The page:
By Deborah Jeanne Sergeant
Medical spas have reopened with plenty of precautions and changes. A few area medical spas weighed in on how things are going at their locations.
Krista Ingerick, operations manager for The Springs at Clifton Springs Hospital and Clinic, said that the center is offering massage, acupuncture, mineral baths, Ayurvedic bodywork, and their signature treatments.
“The only exception is that we are not offering any facial massage, including our signature sinus relief treatment,” Ingerick said.
Depending upon the type of treatments offered, area spas have been reopening over the summer as permitted — and as they are able to adjust how they do business to comply with state regulations.
When you visit a spa next, expect to make an appointment. Do not assume you can get an appointment at the same time as a friend; many spas are staggering appointments to allow fewer people in the facility at a time and to permit enough time to disinfect surfaces. The staff will ask a few questions about your health and if you have traveled recently.
You will likely have your temperature taken upon arrival, use hand sanitizer and answer a few more questions. Do not bring anyone else with you. If the waiting area is open, the décor will likely be different than before with social distancing markers on the floor, Plexiglas shielding the receptionist and, so it is easier to keep the area clean, fewer soft surfaces. Like many other businesses, it is likely high-touch amenities like beverage centers will be gone. Testers are also a thing of the past. Electronic payments are preferred.
The staff and providers will be wearing masks and you should, too. If your service requires you to remove your mask, remove it when asked. Your provider will likely wear a face shield and gown.
The service area will likely look different, too. Some spas may not offer the same services as before the pandemic.
“We are able to perform all services safety following CDC mandatory guidelines,” said Margaret Gilmore, spa manager of Inclusion Wellness Spa in Webster.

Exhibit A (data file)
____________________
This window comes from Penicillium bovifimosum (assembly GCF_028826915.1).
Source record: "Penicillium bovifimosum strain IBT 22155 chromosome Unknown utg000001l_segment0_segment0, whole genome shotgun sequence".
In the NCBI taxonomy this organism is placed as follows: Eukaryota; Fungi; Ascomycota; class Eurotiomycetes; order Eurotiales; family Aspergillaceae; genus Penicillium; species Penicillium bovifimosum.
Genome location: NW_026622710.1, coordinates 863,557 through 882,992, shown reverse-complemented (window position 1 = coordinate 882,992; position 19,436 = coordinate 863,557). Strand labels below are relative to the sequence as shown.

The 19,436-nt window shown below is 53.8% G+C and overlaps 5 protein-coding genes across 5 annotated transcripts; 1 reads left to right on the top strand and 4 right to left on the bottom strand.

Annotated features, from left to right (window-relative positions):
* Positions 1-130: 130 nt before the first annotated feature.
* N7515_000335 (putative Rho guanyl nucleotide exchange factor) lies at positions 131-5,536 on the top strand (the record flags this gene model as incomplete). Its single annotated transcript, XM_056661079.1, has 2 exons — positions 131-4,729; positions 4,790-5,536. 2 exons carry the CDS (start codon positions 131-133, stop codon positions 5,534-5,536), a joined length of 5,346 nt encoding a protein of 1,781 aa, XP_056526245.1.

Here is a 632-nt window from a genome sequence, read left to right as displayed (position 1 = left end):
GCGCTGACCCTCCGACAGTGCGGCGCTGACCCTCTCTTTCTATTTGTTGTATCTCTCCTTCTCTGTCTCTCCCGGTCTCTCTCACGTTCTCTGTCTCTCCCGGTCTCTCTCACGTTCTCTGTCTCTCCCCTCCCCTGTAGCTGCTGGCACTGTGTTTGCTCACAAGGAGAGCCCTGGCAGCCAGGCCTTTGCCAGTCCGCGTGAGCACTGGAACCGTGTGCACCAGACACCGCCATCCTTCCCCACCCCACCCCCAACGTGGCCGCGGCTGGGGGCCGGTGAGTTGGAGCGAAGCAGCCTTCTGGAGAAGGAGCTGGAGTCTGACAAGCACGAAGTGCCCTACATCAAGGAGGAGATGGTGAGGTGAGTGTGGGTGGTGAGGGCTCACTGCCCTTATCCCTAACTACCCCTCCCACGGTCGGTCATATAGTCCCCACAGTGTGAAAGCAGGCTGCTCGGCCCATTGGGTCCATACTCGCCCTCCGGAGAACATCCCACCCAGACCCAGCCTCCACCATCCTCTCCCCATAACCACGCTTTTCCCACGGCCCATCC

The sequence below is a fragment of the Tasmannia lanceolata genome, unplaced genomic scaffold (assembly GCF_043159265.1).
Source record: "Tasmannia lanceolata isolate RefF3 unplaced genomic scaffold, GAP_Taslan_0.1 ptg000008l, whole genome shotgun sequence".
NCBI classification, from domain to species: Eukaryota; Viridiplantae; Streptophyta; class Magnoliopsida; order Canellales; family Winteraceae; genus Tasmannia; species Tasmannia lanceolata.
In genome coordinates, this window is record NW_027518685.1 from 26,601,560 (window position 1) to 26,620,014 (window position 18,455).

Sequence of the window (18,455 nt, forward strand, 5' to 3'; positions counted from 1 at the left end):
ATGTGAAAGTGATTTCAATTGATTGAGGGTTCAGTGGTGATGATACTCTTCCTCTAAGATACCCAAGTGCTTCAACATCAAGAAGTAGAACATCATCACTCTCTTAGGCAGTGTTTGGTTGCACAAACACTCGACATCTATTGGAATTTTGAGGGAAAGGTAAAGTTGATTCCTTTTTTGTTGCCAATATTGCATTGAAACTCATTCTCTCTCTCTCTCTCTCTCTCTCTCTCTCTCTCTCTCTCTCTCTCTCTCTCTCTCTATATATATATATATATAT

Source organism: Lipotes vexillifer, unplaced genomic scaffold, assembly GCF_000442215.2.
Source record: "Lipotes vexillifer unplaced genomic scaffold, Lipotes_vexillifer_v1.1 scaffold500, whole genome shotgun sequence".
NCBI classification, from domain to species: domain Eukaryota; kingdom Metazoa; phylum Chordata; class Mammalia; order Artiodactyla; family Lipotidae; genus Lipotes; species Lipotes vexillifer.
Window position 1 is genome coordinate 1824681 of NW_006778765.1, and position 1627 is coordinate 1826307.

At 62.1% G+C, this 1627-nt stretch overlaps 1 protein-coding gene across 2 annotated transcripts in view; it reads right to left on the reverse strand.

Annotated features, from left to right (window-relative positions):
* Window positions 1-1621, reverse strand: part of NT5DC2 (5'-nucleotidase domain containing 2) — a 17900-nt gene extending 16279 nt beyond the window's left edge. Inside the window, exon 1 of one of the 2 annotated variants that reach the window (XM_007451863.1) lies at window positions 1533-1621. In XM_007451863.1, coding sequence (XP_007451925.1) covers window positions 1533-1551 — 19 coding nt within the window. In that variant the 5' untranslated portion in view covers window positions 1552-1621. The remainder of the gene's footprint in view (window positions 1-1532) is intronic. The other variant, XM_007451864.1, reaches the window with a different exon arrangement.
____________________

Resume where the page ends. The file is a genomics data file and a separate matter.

Some of the services offered may look a little different than before the pandemic. For example, The Springs has moved the chairs apart for services like community-style acupuncture.
“We felt that we needed to continue to offer a low-cost option for the community, so we rearranged our chairs and moved them into separate rooms, so patients can still take advantage of the option, but can be adequately socially distanced from others,” Ingerick said.
Despite these measures, “we have definitely seen a decrease in our volume from where we were at the end of 2019,” Ingerick said. “We have had to make operational changes to offset these decreases, and we take a conservative approach.”
At this point, the practitioners are taking their own phone calls, for example, and checking in their own clients; however, Ingerick said that clients seem to appreciate the personal service.
Helendale Dermatology & Medical Spa in Rochester reopened for dermatology May 18 with similar precautions as and other spas. The medical spa reopened Sept. 14.
Though Helendale is fully open, “capacity isn’t quite up to 100%,” said Trish Hohman, practice administrator.
Apparently, it will take more time for people to feel that the precautions in place will reduce the risk to a comfortable level.